The facts of the case are simple and familiar. (Think Raisin in the Sun played out in real-time in Detroit in 1945.) When white neighbors discovered the McGhees, a very light-skinned colored couple, had purchased the Seebaldt house, they tried to get the McGhees to abandon their home. Mr. and Mrs. McGhee, who were my friends Reggie and Kathleen’s grandparents, neither bent nor broke.
They rejected offers to buy them out, endured blazing crosses on their lawn, and fought escalating lawsuits through local, state and federal courts. Supported by the NAACP, a young lawyer named Thurgood Marshall led the legal team that took their case, which had been joined with the St. Louis-based Shelley case due to the factual similarities, to the Supreme Court.
To call the Court’s verdict in the Shelley and McGhee cases “landmark decisions” buffers the cushions of understatement. Despite post-World War II frigidity on issues of racial equality, a pre-Civil Rights-era Supreme Court ruled that restrictive covenants in deeds intended to prohibit the sale of residential property to non-whites were unenforceable. Say what?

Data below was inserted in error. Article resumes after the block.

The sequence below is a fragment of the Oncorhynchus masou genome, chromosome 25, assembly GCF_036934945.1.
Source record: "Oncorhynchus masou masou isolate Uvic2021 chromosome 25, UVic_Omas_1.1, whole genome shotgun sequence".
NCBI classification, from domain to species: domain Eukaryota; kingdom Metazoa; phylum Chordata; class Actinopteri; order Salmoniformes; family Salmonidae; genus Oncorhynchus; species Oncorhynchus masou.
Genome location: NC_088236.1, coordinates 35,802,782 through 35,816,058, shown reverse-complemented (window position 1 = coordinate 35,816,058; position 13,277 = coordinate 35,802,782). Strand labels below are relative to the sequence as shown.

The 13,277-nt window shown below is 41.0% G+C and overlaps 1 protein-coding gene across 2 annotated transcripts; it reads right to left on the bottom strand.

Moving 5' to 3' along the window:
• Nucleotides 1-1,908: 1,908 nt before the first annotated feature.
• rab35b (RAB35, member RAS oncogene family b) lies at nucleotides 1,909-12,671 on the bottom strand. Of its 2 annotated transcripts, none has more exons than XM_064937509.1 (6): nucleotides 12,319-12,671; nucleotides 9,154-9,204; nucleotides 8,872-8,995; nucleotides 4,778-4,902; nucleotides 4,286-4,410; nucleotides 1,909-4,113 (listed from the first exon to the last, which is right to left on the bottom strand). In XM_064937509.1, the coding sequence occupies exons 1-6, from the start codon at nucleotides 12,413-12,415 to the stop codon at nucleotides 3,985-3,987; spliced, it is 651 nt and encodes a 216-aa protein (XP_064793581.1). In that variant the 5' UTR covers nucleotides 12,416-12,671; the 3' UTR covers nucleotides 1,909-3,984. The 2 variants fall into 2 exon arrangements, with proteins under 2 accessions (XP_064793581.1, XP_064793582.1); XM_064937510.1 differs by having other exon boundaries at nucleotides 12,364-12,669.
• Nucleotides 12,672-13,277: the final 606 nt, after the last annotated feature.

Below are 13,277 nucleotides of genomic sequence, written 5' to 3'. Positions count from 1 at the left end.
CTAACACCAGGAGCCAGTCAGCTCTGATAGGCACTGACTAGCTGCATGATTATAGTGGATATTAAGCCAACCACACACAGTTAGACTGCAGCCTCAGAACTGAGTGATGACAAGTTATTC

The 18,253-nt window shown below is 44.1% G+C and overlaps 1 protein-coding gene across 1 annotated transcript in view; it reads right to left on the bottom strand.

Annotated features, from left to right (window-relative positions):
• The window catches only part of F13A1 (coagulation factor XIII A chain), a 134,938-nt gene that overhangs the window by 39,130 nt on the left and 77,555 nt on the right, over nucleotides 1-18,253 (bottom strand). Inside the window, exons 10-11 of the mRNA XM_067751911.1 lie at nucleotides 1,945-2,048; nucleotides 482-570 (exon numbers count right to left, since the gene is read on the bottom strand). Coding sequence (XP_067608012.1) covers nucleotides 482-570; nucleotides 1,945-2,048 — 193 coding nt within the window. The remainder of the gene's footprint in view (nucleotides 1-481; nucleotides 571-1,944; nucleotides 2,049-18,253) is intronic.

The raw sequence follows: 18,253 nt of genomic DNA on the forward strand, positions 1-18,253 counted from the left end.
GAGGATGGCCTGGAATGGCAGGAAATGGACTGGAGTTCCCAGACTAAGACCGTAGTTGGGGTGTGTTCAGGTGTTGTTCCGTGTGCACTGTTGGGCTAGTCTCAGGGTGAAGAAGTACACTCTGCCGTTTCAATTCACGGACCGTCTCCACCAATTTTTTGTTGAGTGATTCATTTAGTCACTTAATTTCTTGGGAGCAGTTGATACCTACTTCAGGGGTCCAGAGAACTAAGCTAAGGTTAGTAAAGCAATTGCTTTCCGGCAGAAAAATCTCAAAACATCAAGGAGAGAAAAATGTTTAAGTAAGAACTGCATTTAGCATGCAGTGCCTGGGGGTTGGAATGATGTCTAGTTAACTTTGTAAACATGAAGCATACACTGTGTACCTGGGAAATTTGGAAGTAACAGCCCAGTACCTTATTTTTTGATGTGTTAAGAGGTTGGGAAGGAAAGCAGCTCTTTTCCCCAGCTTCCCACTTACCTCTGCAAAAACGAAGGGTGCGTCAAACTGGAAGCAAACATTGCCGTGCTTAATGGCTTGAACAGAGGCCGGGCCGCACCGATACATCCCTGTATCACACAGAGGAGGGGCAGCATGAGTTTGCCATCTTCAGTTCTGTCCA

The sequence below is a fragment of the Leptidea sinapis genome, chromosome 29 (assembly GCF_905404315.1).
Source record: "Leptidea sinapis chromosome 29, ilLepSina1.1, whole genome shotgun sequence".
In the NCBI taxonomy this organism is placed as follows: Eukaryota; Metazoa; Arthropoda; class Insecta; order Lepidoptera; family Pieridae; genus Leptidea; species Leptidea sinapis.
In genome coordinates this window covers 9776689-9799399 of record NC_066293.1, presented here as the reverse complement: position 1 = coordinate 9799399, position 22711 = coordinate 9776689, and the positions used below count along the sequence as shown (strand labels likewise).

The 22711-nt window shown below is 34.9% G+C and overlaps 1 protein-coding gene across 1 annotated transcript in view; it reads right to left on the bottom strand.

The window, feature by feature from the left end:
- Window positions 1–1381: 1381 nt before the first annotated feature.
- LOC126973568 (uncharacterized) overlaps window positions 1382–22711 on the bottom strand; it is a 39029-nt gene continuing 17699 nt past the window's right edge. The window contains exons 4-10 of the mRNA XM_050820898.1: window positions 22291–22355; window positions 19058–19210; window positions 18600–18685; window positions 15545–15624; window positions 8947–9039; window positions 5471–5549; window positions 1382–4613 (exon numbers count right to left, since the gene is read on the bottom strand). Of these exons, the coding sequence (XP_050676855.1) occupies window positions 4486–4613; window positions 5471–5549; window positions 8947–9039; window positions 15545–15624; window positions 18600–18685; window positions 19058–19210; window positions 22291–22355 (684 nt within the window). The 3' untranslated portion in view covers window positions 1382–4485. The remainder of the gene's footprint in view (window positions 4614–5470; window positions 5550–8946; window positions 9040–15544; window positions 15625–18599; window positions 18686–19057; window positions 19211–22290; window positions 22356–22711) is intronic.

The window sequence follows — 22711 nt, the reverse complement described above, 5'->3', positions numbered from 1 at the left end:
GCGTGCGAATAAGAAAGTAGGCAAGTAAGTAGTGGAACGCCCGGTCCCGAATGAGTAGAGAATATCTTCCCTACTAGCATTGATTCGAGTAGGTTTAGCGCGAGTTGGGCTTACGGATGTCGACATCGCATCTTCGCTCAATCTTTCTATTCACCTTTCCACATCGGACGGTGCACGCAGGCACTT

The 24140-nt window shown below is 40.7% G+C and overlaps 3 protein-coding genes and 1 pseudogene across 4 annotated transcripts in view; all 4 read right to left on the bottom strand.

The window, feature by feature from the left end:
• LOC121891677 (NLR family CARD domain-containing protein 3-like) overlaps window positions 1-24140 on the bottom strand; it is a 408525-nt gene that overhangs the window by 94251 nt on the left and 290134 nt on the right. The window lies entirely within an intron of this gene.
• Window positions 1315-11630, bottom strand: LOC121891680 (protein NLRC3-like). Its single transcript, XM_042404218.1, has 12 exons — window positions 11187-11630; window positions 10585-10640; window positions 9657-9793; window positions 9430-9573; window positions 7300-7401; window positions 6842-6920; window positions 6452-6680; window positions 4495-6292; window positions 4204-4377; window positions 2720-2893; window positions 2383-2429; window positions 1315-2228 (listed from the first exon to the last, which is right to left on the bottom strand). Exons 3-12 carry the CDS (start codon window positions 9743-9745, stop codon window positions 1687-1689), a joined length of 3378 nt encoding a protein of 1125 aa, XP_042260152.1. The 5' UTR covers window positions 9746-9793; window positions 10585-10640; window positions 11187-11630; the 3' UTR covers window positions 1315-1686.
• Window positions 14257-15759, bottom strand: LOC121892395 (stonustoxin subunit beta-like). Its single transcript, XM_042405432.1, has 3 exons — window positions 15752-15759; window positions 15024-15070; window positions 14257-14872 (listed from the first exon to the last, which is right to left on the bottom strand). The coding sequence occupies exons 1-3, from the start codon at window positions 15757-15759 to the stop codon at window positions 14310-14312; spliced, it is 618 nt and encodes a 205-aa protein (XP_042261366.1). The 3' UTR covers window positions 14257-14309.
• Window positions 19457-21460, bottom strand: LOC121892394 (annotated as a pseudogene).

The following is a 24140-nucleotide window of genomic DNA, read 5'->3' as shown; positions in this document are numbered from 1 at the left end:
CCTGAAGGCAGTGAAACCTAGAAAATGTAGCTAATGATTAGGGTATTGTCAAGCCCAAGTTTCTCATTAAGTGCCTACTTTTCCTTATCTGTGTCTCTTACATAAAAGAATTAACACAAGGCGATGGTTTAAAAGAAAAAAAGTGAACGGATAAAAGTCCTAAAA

With that ruling, colored homebuyers’ field of residential dreams widened considerably, not only in Detroit, but across the country. Nevertheless, purchasing a home in a white neighborhood was not an adventure for the timid. Colored home seekers were often quoted substantially higher prices than their white counterparts. For instance, my parents bought our house for twice the amount the seller — a single white man named James McNaughton — had paid for it a few years earlier.
Then, there was the problem of long-term financing for the purchase. Conventional mortgages were not available to colored homebuyers — even those, like my parents, with a $3,000 down payment and solid jobs at US Rubber and the US Post Office as references. Like others of their race, they settled for a land contract through Bank of the Commonwealth to purchase the house at 5080-82 Linsdale. It was, at the time and for many years, the only bank in town that would handle real estate transactions involving colored people.